The Kris Fade Show then joined up with Absolute Swimming Academy to recently organise a swimming lesson for some of the show’s listeners at Le Meridien Hotel in Garhoud. Two-time Olympian and dual European swimming champion Velimir Stjepanovic was also on hand to support the swimmers and encourage them to face their fears in the water.
Absolute Swimming Academy are hoping even more adults can learn the essential skill and it’s never to late to learn through their Learn to Swim programme.
WHAT: Absolute Swimming Academy’s Learn to Swim programme
WHERE: Venues across Dubai
WHEN: Offered throughout
CONTACT: Email [email protected]@.com
The 32-year-old Briton had it all to do on the very final dive of the afternoon at Yas Marina, having seen closest challengers Steve LoBue, Michal Navratil and Jonathan Paredes all usurp each other of top place with some stunning efforts in the final round of the tournament.
But when he needed to be at his best, the Eastleigh was exactly that, delivering an epic finale involving three backward somersaults and four twists to earn a score of 140.40 – including a perfect 10.0 from one of the seven judges – to blow his competitors out of the water.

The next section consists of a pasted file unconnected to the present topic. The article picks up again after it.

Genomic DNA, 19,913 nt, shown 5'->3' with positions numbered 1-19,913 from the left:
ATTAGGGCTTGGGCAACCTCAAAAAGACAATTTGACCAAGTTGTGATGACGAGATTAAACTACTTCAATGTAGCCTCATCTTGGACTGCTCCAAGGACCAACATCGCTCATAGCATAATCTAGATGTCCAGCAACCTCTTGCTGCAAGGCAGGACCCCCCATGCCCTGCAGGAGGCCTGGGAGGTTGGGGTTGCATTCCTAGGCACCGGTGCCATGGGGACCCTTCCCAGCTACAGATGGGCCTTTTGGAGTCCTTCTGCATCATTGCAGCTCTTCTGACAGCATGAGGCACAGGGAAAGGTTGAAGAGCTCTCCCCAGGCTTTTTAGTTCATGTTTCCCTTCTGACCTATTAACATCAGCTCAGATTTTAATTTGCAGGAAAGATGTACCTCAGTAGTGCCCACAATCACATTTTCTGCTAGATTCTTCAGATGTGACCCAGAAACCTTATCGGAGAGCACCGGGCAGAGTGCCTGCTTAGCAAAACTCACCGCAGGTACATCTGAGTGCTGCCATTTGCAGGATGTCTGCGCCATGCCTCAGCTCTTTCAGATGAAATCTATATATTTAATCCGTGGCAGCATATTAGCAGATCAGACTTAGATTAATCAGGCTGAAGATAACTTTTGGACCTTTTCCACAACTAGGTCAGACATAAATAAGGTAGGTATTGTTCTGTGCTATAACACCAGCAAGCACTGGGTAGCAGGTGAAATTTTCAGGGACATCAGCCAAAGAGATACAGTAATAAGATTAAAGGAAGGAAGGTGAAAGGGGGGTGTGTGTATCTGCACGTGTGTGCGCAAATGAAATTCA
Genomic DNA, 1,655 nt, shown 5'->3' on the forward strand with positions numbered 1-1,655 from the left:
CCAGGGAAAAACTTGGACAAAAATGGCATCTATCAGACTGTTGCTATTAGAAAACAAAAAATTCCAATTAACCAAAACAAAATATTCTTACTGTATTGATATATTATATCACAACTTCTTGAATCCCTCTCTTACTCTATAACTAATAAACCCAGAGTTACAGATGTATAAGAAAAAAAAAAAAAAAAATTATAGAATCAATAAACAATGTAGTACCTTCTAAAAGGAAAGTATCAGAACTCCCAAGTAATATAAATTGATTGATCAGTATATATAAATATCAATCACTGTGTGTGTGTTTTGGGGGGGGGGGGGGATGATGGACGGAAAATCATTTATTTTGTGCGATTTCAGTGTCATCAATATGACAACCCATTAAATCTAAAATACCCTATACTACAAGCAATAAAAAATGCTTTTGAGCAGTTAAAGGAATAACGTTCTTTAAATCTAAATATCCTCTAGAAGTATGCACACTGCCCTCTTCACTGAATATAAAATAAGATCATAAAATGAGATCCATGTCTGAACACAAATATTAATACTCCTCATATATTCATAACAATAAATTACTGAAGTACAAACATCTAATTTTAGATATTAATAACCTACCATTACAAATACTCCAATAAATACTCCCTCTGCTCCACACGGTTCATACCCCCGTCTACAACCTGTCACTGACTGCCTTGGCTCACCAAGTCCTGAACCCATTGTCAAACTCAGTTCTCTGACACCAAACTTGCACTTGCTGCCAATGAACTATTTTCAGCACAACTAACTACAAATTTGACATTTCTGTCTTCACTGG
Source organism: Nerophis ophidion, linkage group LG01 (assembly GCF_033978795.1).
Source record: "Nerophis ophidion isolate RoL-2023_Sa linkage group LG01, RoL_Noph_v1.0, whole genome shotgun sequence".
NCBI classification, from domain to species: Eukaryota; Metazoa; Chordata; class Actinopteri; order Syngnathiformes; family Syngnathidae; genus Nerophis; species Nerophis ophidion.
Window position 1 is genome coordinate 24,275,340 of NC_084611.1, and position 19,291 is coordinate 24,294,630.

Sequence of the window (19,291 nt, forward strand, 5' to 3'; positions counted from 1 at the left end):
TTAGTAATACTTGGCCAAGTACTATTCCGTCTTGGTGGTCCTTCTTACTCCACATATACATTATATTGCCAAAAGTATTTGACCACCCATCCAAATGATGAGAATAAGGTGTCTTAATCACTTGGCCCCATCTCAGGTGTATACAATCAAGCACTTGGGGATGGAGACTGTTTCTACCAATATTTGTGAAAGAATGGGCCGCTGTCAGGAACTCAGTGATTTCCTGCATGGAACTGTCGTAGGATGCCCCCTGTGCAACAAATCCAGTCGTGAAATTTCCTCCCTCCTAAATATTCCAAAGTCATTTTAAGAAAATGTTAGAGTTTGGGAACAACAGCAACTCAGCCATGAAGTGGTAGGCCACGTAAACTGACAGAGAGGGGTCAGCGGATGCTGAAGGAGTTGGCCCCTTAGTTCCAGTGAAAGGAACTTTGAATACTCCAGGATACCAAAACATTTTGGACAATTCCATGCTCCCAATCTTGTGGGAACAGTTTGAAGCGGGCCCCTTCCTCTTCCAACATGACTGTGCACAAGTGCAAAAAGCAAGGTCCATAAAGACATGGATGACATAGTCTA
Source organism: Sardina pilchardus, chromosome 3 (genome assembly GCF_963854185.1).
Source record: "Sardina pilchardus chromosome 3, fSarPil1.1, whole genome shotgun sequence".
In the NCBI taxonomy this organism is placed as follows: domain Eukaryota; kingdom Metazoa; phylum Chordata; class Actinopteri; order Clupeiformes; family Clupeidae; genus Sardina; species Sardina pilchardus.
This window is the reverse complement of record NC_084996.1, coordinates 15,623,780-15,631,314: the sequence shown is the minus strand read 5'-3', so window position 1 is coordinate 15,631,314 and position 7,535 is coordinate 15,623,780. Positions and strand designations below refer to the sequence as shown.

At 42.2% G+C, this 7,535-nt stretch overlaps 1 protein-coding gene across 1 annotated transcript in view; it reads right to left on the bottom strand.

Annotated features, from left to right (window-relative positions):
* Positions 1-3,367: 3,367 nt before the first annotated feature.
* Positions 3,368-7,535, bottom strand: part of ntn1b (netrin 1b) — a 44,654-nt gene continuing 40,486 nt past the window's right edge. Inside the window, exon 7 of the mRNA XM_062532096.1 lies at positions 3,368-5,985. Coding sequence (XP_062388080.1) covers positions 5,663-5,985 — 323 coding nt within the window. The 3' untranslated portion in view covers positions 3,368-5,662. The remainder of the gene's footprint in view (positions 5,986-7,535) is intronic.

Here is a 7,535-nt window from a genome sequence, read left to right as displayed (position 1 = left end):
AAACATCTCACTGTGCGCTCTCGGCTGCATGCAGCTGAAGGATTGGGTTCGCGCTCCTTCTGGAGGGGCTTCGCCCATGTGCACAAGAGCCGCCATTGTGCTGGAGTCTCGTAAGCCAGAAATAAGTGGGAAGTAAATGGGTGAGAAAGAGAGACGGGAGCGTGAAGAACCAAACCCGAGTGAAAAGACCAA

Nearest rivals LoBue (112.20), Paredes (112.75) and Navratil (103.20) all went over 100 on their final efforts to lay down the gauntlet to the reigning world champion, who answered emphatically.
“I’m very happy. It feels great to be back on the 27m platform after a long pre-season of training. It was a high level competition, I felt the others hot on my heels, but I felt like I was diving really well,” said Hunt, the six-time Red Bull Cliff Diving World Series champion.
“I absolutely felt the pressure coming into the final dive. You can’t not hear the other scores from the other divers but that’s something you need to deal with.
“I put my back triple quad dive last because I’ve been doing it for five years and I know I can do it well.
“I think tactically lots of people get their most difficult or less stable dives over with on the first day. It’s nice to be on the platform and not having to roll the dice.”
Humble Hunt has been called ‘The Machine’ by his opponents and picked up right from where he left off last year, gaining successive victories in Abu Dhabi.
“I’m very flattered by that,” he added.
“It’s a great compliment and to be able to get to a level of consistency when people say that, I’m very happy. I’m trying to work as hard as I can in the off-season. Not take much time off so I can get back on the horse and keep improving.
“I still feel like I have extra points to make up and there’s room to improve.”
The women’s event, meanwhile, was won by diminutive Mexican Adriana Jimenez, who claimed her first medal in a FINA competition.
“I’m so happy. It’s a dream come true,” said the 32-year-old who won with 316.45 points, 3.65 ahead of runner-up Rhiannan Iffland, of Australia, and Belarus’ Yana Nestsiarava (296.80) in third.
“I’ve been working to be here the last two or three years. It was a dream of mine many years ago and I’m just so grateful to be here. I was just focused on what I had to do. It’s a beautiful moment for me.”